The son of Sirach talks of the benefits of pursuing the Wisdom of God. “Wisdom exalteth her children, and layeth hold of them that seek her. He that loveth her loveth life; and they that seek to her early shall be filled with joy. He that holdeth her fast shall inherit glory; and wheresoever she entereth, the Lord will bless.”

We are presented with good reason to seek after wisdom and this means careful study of the Holy Scripture and the teaching of the Church. What we do notice from this is that we are being presented with the choice whether or not to seek after this wisdom. Wisdom is there like the pearl beyond price lying hidden in the field. People will sell all that they have to possess it for the search for Wisdom is a search for God Himself and His wisdom is expressed perfectly by His Word – Our Lord Jesus Christ! “They that serve her shall minister to the Holy One: and them that love her the Lord doth love. Whoso giveth ear unto her shall judge the nations: and he that attendeth unto her shall dwell securely.”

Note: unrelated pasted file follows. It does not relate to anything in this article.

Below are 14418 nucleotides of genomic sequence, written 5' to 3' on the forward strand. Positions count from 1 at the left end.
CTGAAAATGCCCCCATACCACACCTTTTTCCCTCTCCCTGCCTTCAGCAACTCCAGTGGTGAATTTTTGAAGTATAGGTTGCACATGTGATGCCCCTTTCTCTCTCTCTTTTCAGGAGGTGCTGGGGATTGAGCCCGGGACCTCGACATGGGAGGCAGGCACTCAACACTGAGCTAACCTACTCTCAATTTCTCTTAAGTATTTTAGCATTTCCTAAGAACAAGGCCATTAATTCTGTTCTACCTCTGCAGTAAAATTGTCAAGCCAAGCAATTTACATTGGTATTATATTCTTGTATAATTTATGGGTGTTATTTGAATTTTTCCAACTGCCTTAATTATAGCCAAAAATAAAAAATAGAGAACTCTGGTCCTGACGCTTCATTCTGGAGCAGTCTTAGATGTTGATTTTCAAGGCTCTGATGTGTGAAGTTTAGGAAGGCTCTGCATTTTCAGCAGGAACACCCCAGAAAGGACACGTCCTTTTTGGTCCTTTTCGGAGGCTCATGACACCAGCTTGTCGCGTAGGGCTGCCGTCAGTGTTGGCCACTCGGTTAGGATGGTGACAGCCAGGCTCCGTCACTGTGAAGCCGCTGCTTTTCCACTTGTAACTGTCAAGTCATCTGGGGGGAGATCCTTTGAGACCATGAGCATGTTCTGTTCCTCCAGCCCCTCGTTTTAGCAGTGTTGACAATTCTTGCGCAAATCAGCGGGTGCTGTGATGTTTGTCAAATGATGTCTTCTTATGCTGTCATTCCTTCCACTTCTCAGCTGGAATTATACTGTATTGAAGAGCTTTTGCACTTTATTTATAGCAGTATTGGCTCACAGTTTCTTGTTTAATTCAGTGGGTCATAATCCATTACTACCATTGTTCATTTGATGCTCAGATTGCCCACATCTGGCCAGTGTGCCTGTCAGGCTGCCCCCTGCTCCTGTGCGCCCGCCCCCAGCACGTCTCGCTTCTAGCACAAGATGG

Seeking wisdom is hard work but we know that because living is hard work especially in this sinful and fallen world. “If a man commit himself unto her, he shall inherit her; and his generation shall hold her in possession. For at the first she will walk with him by crooked ways, and bring fear and dread upon him, and torment him with her discipline, until she may trust his soul, and try him by her laws. Then will she return the straight way unto him, and comfort him, and shew him her secrets.” This is why we often dread learning: it challenges cherished beliefs and lifts us out of our comfort zones.